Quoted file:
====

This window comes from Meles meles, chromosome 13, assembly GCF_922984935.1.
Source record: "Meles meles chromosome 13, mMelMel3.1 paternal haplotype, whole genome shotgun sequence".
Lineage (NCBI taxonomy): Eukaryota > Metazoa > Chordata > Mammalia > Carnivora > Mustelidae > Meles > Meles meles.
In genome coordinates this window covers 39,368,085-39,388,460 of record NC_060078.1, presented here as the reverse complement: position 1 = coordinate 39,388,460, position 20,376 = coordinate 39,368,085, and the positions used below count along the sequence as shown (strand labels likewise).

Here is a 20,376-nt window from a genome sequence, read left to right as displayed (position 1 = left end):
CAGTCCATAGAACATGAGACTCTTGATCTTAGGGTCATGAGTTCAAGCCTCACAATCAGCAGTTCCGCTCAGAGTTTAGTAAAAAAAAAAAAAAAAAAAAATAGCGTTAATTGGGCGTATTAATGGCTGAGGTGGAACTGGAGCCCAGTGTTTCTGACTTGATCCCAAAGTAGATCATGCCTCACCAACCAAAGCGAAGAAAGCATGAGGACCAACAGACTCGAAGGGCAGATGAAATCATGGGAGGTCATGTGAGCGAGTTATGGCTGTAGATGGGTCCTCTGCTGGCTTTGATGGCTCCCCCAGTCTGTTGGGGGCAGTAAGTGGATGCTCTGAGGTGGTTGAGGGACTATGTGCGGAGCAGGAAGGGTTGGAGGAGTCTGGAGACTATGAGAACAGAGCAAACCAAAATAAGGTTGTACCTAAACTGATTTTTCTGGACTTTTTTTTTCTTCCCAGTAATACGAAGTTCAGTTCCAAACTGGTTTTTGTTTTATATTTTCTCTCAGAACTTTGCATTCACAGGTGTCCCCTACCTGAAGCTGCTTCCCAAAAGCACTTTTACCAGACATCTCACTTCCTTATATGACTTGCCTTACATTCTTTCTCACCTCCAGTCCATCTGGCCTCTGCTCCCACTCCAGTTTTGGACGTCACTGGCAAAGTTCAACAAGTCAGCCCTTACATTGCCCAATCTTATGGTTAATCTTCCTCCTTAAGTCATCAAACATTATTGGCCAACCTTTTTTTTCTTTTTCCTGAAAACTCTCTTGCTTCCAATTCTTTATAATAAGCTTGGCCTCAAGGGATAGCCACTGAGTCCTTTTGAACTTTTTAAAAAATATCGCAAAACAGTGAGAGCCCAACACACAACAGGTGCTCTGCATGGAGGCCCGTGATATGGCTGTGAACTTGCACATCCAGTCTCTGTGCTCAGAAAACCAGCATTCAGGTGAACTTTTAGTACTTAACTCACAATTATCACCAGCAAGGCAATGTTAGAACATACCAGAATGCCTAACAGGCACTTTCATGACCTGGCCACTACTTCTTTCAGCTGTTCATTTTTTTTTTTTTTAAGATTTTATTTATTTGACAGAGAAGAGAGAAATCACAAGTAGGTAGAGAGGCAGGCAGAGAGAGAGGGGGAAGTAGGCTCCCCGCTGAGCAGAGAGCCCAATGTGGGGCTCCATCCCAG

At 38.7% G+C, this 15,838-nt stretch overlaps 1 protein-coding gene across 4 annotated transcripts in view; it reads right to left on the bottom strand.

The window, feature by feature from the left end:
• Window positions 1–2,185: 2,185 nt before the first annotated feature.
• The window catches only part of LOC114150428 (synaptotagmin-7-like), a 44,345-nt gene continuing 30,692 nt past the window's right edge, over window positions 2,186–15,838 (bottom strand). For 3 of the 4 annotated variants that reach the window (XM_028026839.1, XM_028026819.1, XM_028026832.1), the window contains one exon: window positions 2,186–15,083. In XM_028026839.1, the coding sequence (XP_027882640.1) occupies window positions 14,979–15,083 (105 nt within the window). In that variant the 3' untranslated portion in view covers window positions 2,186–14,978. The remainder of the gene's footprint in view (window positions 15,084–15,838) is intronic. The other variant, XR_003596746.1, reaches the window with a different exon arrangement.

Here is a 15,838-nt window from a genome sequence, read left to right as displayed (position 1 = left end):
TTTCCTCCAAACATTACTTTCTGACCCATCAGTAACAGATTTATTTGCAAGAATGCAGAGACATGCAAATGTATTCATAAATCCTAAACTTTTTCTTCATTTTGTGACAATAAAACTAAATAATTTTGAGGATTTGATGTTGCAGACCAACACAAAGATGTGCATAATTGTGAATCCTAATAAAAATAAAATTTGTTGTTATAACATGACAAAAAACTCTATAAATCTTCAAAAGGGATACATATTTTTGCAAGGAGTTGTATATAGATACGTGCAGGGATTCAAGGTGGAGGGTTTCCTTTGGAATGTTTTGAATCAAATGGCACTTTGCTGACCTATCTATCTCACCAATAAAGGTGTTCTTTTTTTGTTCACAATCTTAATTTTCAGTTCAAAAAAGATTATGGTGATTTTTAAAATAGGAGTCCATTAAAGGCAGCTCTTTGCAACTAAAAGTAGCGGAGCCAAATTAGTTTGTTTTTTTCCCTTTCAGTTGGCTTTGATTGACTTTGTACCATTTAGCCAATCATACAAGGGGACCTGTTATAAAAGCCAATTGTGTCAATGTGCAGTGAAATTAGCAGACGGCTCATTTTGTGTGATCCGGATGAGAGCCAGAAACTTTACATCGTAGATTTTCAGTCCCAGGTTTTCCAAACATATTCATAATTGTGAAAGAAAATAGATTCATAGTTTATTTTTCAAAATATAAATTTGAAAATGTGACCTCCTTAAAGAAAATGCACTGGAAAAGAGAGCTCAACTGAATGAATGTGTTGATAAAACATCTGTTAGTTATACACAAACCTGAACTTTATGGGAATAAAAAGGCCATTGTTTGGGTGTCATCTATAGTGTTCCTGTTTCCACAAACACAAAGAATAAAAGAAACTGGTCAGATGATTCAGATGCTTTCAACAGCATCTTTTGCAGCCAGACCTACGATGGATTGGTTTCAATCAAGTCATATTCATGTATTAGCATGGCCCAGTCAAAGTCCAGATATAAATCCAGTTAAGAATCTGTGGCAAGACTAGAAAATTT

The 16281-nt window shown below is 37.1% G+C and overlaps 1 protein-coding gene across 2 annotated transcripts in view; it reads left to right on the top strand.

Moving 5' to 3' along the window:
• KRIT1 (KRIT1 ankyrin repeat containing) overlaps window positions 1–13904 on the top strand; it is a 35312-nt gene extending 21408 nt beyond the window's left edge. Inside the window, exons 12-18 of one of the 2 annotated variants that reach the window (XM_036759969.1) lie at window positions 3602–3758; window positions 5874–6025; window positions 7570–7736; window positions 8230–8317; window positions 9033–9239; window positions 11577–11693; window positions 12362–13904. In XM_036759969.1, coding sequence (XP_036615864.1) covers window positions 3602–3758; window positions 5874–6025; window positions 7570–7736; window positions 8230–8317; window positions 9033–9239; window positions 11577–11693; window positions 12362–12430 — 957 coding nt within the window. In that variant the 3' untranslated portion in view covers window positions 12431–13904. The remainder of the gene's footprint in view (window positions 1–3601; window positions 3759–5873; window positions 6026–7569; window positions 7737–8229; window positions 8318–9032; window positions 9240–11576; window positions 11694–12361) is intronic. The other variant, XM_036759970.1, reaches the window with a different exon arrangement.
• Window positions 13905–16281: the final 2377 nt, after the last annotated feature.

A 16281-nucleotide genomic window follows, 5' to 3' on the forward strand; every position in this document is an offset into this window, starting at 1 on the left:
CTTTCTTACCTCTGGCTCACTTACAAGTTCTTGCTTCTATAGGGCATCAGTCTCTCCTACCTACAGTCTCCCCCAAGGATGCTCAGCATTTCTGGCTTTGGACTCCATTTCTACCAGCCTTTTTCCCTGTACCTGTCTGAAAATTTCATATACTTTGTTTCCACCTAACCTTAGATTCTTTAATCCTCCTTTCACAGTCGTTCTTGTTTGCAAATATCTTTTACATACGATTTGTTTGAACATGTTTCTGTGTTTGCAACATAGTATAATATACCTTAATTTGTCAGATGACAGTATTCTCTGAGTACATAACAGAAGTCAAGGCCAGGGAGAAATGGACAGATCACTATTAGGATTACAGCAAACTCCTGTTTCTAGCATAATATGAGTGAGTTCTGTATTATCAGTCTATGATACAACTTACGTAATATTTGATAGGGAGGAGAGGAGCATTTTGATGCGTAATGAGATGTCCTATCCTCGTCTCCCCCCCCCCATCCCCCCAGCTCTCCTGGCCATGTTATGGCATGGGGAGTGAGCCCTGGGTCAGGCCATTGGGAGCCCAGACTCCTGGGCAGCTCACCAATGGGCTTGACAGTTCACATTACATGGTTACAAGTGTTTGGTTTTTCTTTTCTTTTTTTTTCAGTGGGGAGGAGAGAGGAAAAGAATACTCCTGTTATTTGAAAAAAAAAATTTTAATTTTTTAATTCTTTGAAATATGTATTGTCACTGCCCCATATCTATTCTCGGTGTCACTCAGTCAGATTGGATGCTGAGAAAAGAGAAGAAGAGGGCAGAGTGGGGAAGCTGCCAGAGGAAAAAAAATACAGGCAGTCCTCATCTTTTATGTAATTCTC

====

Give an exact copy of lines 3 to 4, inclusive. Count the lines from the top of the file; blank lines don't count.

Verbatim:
Lineage (NCBI taxonomy): Eukaryota > Metazoa > Chordata > Mammalia > Carnivora > Mustelidae > Meles > Meles meles.
In genome coordinates this window covers 39,368,085-39,388,460 of record NC_060078.1, presented here as the reverse complement: position 1 = coordinate 39,388,460, position 20,376 = coordinate 39,368,085, and the positions used below count along the sequence as shown (strand labels likewise).